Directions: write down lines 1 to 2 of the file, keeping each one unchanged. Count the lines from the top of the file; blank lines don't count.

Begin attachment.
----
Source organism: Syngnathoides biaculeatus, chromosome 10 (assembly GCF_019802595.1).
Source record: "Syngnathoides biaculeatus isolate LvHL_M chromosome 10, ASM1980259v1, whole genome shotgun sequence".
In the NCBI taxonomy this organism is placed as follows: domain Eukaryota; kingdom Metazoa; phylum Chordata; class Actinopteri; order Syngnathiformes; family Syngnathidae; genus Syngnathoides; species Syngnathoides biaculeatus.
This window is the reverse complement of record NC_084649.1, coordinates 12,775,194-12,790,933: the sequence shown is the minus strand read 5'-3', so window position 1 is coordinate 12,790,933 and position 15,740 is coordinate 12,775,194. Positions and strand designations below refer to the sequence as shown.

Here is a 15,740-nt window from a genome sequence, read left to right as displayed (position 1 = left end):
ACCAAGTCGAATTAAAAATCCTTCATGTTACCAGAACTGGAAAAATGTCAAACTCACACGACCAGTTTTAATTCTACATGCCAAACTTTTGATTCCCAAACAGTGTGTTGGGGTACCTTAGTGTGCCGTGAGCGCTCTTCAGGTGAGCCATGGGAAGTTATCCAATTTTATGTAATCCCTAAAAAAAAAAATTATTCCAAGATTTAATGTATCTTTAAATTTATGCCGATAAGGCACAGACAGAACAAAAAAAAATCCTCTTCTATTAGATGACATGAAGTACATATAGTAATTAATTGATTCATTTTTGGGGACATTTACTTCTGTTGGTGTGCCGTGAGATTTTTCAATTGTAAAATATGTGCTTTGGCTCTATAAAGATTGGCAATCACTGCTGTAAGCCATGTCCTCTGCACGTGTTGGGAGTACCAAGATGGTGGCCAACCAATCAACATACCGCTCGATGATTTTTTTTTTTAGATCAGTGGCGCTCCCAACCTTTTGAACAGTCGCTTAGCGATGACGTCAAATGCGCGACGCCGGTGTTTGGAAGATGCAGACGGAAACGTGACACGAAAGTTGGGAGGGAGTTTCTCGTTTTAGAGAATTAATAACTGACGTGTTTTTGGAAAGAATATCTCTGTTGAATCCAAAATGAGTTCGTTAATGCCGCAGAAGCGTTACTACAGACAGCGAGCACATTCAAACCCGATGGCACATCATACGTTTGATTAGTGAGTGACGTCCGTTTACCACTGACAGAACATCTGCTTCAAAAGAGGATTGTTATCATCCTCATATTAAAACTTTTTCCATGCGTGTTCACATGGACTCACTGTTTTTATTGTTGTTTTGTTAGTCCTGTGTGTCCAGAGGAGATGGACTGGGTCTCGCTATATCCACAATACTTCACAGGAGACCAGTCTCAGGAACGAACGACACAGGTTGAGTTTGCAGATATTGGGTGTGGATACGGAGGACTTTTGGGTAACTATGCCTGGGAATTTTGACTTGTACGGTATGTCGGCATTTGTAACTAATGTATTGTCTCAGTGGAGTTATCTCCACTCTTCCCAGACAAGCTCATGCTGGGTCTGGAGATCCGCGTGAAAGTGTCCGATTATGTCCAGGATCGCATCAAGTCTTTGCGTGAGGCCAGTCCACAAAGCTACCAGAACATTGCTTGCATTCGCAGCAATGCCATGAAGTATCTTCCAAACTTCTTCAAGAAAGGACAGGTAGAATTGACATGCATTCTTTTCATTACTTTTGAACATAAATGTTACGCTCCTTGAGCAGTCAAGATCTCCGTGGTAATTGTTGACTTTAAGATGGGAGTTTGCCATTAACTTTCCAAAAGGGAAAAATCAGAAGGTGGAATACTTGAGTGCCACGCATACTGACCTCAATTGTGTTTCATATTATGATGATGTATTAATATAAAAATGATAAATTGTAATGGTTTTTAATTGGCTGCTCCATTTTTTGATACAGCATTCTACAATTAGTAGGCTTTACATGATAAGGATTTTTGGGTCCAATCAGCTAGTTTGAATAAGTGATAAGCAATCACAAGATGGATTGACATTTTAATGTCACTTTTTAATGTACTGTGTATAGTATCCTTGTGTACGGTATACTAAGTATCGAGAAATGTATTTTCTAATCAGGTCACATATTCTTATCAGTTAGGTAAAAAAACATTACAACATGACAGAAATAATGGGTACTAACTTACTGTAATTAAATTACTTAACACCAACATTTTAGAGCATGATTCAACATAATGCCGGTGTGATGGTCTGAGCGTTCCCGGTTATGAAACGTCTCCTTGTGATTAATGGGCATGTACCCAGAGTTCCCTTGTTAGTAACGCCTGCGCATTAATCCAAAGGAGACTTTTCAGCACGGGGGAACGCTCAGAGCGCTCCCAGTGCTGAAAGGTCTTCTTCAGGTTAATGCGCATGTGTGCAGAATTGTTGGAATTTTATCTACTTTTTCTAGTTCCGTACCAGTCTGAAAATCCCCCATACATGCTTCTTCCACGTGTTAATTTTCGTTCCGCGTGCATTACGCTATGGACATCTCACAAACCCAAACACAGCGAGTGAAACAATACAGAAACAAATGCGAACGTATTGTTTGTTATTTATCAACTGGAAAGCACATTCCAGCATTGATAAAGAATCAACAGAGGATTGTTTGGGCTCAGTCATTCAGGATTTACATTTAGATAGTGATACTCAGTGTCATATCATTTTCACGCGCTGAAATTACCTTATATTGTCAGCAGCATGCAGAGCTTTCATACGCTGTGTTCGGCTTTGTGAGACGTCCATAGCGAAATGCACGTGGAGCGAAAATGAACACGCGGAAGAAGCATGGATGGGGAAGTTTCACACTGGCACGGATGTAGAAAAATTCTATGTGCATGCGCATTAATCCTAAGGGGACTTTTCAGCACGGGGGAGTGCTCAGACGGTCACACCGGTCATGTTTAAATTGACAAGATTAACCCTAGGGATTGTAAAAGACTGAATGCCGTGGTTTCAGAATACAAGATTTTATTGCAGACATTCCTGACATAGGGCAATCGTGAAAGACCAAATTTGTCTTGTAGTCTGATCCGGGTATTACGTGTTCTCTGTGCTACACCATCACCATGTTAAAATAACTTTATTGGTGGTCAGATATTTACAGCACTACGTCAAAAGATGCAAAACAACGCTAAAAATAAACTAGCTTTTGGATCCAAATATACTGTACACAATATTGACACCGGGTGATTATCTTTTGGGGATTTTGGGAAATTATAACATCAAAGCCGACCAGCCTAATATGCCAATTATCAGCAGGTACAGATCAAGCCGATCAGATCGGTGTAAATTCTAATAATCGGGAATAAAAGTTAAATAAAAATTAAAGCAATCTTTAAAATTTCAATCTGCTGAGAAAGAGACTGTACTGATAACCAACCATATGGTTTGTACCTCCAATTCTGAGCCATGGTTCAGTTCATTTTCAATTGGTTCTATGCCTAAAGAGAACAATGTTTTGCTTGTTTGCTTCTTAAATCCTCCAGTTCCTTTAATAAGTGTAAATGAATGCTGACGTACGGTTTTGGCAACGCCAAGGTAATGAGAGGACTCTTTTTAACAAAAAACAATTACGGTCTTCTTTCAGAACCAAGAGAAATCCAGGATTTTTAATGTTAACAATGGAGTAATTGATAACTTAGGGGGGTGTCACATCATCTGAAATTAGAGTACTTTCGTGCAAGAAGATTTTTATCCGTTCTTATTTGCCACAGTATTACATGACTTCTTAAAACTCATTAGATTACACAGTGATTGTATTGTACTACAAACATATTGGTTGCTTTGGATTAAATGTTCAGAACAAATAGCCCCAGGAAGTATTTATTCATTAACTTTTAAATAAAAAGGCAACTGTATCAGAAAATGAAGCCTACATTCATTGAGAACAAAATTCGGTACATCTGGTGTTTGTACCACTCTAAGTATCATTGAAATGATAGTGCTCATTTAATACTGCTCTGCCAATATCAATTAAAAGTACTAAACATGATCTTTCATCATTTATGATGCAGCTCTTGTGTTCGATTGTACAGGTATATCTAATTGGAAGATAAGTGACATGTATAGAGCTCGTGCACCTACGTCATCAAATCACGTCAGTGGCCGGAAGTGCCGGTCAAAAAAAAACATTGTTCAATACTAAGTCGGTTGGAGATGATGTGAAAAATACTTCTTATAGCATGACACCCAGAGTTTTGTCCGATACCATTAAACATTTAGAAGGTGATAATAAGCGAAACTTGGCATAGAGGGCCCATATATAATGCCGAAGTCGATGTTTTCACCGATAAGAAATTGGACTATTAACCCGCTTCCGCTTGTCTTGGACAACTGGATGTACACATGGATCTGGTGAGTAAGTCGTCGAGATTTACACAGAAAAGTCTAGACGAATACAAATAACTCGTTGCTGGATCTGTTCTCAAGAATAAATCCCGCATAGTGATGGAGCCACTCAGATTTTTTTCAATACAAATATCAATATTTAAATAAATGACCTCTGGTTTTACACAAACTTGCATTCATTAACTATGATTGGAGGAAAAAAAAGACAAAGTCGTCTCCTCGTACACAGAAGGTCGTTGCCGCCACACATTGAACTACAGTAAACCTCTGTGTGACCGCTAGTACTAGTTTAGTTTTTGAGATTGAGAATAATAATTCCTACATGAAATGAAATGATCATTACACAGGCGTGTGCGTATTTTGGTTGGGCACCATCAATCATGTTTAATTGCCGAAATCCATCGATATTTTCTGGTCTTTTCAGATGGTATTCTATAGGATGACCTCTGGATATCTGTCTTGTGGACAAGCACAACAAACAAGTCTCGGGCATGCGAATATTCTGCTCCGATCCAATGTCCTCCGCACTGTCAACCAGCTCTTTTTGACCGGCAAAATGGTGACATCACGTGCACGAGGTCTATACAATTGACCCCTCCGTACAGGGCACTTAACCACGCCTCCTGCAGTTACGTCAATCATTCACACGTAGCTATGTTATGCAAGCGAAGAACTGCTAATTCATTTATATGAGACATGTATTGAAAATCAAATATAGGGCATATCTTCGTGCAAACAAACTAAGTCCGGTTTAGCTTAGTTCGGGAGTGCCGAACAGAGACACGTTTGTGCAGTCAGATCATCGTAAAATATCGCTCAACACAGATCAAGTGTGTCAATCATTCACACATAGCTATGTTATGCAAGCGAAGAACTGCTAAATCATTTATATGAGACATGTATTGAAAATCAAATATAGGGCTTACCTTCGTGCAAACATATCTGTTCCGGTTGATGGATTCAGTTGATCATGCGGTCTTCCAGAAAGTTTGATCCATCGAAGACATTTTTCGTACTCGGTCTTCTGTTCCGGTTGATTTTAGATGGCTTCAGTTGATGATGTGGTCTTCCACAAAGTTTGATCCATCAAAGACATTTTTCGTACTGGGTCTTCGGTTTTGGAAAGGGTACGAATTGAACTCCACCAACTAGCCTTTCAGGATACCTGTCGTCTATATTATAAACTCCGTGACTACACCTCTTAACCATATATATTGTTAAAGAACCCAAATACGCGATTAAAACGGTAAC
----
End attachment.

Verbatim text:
Source organism: Syngnathoides biaculeatus, chromosome 10 (assembly GCF_019802595.1).
Source record: "Syngnathoides biaculeatus isolate LvHL_M chromosome 10, ASM1980259v1, whole genome shotgun sequence".